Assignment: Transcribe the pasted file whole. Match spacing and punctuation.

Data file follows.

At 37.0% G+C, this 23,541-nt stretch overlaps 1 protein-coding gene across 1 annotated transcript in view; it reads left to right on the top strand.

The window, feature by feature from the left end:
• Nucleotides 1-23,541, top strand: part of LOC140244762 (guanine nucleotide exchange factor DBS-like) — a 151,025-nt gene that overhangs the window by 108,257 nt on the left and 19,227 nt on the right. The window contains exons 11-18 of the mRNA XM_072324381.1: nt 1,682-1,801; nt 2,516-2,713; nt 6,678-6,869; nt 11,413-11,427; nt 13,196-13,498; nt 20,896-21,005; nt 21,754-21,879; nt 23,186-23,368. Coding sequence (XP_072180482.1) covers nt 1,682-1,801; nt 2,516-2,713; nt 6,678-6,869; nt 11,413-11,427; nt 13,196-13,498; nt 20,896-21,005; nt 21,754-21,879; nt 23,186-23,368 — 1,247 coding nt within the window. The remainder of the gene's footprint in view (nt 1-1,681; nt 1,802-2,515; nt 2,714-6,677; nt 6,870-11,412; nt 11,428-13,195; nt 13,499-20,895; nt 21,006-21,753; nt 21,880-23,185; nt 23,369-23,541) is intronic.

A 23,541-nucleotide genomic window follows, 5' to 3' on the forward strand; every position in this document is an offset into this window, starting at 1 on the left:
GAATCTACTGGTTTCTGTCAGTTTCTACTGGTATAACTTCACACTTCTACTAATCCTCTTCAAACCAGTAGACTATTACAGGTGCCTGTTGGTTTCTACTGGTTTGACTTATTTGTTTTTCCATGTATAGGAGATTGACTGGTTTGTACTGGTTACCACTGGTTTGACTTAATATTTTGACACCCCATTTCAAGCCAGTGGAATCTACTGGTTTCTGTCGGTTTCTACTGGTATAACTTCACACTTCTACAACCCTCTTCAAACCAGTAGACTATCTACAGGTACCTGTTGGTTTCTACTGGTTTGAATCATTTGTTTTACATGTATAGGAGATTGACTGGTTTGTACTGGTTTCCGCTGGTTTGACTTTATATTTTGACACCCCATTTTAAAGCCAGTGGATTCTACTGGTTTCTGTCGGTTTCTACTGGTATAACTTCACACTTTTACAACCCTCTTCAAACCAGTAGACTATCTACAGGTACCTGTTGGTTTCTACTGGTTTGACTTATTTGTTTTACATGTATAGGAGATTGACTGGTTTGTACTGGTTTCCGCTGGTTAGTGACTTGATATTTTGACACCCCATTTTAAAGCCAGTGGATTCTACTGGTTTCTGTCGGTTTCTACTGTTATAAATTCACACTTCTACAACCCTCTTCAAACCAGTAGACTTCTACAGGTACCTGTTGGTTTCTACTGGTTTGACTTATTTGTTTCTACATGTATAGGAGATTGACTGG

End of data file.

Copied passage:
At 37.0% G+C, this 23,541-nt stretch overlaps 1 protein-coding gene across 1 annotated transcript in view; it reads left to right on the top strand.

The window, feature by feature from the left end:
• Nucleotides 1-23,541, top strand: part of LOC140244762 (guanine nucleotide exchange factor DBS-like) — a 151,025-nt gene that overhangs the window by 108,257 nt on the left and 19,227 nt on the right. The window contains exons 11-18 of the mRNA XM_072324381.1: nt 1,682-1,801; nt 2,516-2,713; nt 6,678-6,869; nt 11,413-11,427; nt 13,196-13,498; nt 20,896-21,005; nt 21,754-21,879; nt 23,186-23,368. Coding sequence (XP_072180482.1) covers nt 1,682-1,801; nt 2,516-2,713; nt 6,678-6,869; nt 11,413-11,427; nt 13,196-13,498; nt 20,896-21,005; nt 21,754-21,879; nt 23,186-23,368 — 1,247 coding nt within the window. The remainder of the gene's footprint in view (nt 1-1,681; nt 1,802-2,515; nt 2,714-6,677; nt 6,870-11,412; nt 11,428-13,195; nt 13,499-20,895; nt 21,006-21,753; nt 21,880-23,185; nt 23,369-23,541) is intronic.

A 23,541-nucleotide genomic window follows, 5' to 3' on the forward strand; every position in this document is an offset into this window, starting at 1 on the left:
GAATCTACTGGTTTCTGTCAGTTTCTACTGGTATAACTTCACACTTCTACTAATCCTCTTCAAACCAGTAGACTATTACAGGTGCCTGTTGGTTTCTACTGGTTTGACTTATTTGTTTTTCCATGTATAGGAGATTGACTGGTTTGTACTGGTTACCACTGGTTTGACTTAATATTTTGACACCCCATTTCAAGCCAGTGGAATCTACTGGTTTCTGTCGGTTTCTACTGGTATAACTTCACACTTCTACAACCCTCTTCAAACCAGTAGACTATCTACAGGTACCTGTTGGTTTCTACTGGTTTGAATCATTTGTTTTACATGTATAGGAGATTGACTGGTTTGTACTGGTTTCCGCTGGTTTGACTTTATATTTTGACACCCCATTTTAAAGCCAGTGGATTCTACTGGTTTCTGTCGGTTTCTACTGGTATAACTTCACACTTTTACAACCCTCTTCAAACCAGTAGACTATCTACAGGTACCTGTTGGTTTCTACTGGTTTGACTTATTTGTTTTACATGTATAGGAGATTGACTGGTTTGTACTGGTTTCCGCTGGTTAGTGACTTGATATTTTGACACCCCATTTTAAAGCCAGTGGATTCTACTGGTTTCTGTCGGTTTCTACTGTTATAAATTCACACTTCTACAACCCTCTTCAAACCAGTAGACTTCTACAGGTACCTGTTGGTTTCTACTGGTTTGACTTATTTGTTTCTACATGTATAGGAGATTGACTGG